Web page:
Graduates have comprehensive knowledge and understanding of their subject area, the ability to engage with different traditions of thought, and the ability to apply their knowledge in practice including in multi-disciplinary or multi-professional contexts.
Attribute 2: Creative and critical thinking, and problem solving
Graduates are effective problems-solvers, able to apply critical, creative and evidence-based thinking to conceive innovative responses to future challenges.
Attribute 4: Professionalism and leadership readiness
Graduates engage in professional behaviour and have the potential to be entrepreneurial and take leadership roles in their chosen occupations or careers and communities.
There is no presecribed text for this course. Lecture notes are provided.
Recommended ResourcesThe following resources are recommended.
- Bayesian Data Analysis, 3rd Edition. Andrew Gelman, John Carlin, Hal Stern, David Dunson, Aki Vehtari, and Donald Rubin. Chapman & Hall/CRC 2014.
- Handbook of Markov Chain Monte Carlo. Edited by Steve Brooks, Andrew Gelman, Galin L Jone, Xiaoli Meng. Chapman & Hall/CRC 2011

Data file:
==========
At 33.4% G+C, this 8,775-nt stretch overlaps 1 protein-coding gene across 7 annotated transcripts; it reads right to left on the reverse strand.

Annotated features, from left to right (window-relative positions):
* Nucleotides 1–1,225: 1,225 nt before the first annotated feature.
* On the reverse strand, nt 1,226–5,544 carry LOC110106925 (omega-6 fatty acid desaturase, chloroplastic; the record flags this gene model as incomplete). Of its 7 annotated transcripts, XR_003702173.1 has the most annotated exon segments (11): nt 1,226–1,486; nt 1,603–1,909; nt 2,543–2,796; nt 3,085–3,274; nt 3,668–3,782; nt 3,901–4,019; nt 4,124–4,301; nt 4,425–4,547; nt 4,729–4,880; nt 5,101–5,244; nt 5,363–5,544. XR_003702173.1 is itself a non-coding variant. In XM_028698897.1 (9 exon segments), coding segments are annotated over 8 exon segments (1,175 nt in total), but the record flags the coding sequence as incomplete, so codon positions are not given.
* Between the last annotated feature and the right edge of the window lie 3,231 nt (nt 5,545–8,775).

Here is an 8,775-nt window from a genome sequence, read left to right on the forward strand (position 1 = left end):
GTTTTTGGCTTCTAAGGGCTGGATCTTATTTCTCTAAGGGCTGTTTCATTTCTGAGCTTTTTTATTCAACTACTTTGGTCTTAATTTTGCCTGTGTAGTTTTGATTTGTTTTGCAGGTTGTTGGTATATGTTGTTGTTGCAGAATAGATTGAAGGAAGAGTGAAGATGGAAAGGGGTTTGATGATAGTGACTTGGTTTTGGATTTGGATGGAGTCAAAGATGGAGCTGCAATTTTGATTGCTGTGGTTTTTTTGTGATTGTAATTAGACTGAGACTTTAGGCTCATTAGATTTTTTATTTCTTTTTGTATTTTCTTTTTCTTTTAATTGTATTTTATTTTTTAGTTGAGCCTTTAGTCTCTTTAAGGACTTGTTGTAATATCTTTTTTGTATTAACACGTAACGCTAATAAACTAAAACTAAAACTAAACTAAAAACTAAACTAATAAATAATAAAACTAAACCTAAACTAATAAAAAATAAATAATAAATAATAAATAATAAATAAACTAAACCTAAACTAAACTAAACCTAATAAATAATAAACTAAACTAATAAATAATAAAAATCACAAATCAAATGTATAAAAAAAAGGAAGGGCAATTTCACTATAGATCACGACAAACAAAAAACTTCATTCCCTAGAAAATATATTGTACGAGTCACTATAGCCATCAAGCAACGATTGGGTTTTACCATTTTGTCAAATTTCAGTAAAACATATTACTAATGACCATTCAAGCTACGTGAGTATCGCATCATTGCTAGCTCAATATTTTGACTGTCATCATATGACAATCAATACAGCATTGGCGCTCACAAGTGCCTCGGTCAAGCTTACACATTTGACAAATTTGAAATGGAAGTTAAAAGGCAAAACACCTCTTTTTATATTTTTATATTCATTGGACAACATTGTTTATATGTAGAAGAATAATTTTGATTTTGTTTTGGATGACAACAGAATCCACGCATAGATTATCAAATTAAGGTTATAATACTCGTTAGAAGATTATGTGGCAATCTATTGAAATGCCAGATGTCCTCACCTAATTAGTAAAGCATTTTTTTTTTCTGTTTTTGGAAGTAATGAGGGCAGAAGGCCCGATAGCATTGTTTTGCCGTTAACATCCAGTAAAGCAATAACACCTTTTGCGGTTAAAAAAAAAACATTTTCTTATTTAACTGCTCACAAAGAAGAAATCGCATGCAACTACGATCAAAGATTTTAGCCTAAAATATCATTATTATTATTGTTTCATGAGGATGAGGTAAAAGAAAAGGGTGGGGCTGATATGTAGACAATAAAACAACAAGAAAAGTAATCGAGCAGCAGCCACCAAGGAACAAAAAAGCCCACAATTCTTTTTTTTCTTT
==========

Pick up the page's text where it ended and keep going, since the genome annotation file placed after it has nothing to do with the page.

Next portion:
Online LearningThis course uses MyUni-Canvas for providing course materials and resources, including lecture notes, assignment papers, tutorial and computing worksheets, solutions, project materials and so on. Students should check their email and MyUni announcements for this course
regularly for any notices or correspondence from the Course Coordinator and tutors.
Learning & Teaching Activities
Learning & Teaching ModesContent will be delivered in a series of weekly topic videos that students watch independently.
There will be weekly workshops in one of the timetabled lecture slots in which the video content will be discussed.
The content will be reviewed in a series of 4 online quizzes.
Students will reinforce the practice and theory in a series of tutorial and practical sessions.
The information below is provided as a guide to assist students in engaging appropriately with the course requirements.